The new federal guidelines require applicants to not have more than 43 percent of their income tied to debt, including the mortgage payment. For example, if a consumer has a $2,000 monthly income, under the new parameters, they cannot have expenses greater than $860, including the mortgage payment and other obligations such as car payments or additional loans, said Luis Raúl Padilla, president of the Mortgage Loan Officers Association.
As approved, the new regulations could block more than 40 percent of Puerto Rican consumers from obtaining home loans starting next year, a situation that represents another blow to the already fragile housing industry, Rojo said.
Stating the case
To address the looming situation, the MBA will travel to Washington next week to meet with CFPG officials to lay out the reasons why Puerto Rico should be granted a one- or two-year stay from having to comply with the new parameters, Rojo said.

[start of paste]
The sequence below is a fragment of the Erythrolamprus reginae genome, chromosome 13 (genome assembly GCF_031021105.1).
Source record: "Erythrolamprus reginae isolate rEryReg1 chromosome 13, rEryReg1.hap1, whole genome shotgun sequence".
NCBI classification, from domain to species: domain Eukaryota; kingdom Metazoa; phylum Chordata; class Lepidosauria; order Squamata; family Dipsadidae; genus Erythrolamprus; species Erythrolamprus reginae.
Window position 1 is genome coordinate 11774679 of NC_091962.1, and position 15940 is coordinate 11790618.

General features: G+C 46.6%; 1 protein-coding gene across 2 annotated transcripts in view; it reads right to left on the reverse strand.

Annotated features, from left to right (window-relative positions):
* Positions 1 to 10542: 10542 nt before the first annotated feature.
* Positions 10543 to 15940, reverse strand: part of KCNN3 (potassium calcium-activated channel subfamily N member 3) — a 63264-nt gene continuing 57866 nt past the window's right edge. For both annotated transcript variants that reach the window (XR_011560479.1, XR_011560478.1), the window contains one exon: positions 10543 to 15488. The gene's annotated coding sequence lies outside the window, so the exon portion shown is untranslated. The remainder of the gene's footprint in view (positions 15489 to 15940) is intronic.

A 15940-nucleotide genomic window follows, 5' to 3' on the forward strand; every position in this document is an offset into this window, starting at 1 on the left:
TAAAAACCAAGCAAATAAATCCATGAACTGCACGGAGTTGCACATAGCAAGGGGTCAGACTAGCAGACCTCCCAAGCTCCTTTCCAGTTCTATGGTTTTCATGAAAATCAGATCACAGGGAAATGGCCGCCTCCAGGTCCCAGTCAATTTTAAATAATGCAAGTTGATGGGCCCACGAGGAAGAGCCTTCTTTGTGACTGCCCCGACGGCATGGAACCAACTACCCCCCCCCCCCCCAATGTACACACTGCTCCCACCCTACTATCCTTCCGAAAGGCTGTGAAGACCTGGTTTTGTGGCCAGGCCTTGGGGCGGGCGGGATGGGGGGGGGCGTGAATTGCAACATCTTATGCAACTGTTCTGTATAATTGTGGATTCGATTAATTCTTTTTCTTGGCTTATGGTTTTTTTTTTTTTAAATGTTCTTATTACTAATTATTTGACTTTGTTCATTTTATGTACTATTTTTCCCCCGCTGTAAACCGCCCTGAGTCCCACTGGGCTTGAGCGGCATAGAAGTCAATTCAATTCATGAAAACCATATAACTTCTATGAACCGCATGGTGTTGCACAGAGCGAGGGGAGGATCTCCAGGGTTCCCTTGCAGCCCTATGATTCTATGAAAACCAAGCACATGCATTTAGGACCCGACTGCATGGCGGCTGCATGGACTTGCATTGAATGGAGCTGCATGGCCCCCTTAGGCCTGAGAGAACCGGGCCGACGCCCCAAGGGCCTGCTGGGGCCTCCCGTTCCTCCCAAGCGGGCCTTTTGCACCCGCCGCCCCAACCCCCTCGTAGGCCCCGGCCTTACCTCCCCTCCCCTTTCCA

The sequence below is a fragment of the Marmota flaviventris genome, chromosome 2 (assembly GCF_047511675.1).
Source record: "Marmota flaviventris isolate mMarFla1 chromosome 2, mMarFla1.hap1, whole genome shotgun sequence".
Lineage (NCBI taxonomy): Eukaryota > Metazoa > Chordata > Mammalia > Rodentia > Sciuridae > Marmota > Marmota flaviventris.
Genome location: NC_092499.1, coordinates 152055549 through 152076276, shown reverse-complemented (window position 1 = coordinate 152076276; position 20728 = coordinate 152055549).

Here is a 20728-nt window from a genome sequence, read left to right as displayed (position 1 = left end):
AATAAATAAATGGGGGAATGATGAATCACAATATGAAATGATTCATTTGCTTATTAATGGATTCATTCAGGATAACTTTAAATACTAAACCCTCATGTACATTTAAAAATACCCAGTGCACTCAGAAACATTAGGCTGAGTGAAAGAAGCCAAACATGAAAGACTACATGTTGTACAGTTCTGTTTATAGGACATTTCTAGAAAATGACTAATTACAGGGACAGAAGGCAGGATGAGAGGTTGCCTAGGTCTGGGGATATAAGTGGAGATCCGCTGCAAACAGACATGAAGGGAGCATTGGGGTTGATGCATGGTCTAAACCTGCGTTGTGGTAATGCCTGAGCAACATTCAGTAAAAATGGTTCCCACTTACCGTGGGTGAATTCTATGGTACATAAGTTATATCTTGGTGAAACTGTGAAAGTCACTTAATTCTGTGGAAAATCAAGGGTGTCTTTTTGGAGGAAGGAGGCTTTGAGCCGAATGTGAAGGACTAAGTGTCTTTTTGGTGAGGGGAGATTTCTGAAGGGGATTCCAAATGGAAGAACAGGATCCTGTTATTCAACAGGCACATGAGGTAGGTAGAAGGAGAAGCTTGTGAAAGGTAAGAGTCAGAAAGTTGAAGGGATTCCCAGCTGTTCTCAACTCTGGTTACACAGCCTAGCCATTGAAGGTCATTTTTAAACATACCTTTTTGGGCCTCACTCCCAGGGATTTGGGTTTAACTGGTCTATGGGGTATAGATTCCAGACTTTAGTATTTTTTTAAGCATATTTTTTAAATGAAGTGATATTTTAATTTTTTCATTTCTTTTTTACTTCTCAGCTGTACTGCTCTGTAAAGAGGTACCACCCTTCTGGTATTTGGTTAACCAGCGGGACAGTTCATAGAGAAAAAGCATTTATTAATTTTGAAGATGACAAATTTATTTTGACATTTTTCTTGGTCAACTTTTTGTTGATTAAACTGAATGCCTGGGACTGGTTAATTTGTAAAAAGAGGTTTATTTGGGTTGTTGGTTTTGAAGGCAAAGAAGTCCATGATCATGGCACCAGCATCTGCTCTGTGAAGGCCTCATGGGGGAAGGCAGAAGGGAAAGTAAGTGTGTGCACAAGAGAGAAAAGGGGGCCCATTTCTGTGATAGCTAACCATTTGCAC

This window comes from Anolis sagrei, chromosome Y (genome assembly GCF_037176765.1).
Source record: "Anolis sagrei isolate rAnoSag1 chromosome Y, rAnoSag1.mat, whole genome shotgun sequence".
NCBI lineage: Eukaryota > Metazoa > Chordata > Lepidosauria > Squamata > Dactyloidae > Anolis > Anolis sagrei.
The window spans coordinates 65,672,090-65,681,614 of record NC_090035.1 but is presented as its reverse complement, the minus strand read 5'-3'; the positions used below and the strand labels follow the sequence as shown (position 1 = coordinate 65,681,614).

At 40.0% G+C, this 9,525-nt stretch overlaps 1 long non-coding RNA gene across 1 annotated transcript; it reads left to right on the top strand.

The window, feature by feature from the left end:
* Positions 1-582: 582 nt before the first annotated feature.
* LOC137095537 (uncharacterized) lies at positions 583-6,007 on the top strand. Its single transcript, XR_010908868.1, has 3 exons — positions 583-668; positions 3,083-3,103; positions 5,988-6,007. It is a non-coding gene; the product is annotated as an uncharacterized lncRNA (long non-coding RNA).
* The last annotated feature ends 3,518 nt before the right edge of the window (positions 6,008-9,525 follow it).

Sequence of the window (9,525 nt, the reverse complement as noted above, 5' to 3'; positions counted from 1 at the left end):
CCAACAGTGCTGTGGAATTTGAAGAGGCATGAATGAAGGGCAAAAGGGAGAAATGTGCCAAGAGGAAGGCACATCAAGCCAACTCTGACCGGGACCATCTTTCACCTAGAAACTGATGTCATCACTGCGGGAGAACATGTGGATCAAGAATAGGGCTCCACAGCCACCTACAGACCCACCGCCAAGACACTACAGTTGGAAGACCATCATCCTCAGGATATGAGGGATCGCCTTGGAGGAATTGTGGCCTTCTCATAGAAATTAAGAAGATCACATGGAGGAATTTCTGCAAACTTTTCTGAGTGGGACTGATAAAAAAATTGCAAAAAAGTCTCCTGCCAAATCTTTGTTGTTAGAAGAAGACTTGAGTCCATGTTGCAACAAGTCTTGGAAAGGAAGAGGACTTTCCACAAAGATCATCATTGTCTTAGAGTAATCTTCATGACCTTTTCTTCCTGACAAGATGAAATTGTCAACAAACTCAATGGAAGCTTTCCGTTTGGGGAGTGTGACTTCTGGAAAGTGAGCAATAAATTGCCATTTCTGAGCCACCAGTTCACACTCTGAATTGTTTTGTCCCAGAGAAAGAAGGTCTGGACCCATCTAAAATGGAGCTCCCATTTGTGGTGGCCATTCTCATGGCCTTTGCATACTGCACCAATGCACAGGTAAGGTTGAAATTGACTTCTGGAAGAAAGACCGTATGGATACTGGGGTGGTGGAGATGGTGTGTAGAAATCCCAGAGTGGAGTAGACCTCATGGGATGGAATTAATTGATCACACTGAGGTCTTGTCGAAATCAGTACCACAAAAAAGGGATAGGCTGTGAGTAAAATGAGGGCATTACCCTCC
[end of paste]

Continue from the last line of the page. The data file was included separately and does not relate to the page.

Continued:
“We’ll be delivering the message that Puerto Rico is a unique market with different needs and behavior when compared to other jurisdictions,” Rojo said. “Foreclosures have been lower here than in other states. Why implement rules across the board without considering Puerto Rico’s needs, when we can look for alternatives that can fit those needs locally?”
To back up its argument, the MBA commissioned research firm Estudios Técnicos to conduct a study of the impact the new regulations will have upon local consumers. During the news conference, firm Economist Graham Castillo said 27,200 loans approved in the past two years — including mortgages and refinancing — were analyzed to see how many would not qualify under the new rules, concluding that 45 percent of new mortgage loans and 27 percent of refinancing loans would have been denied.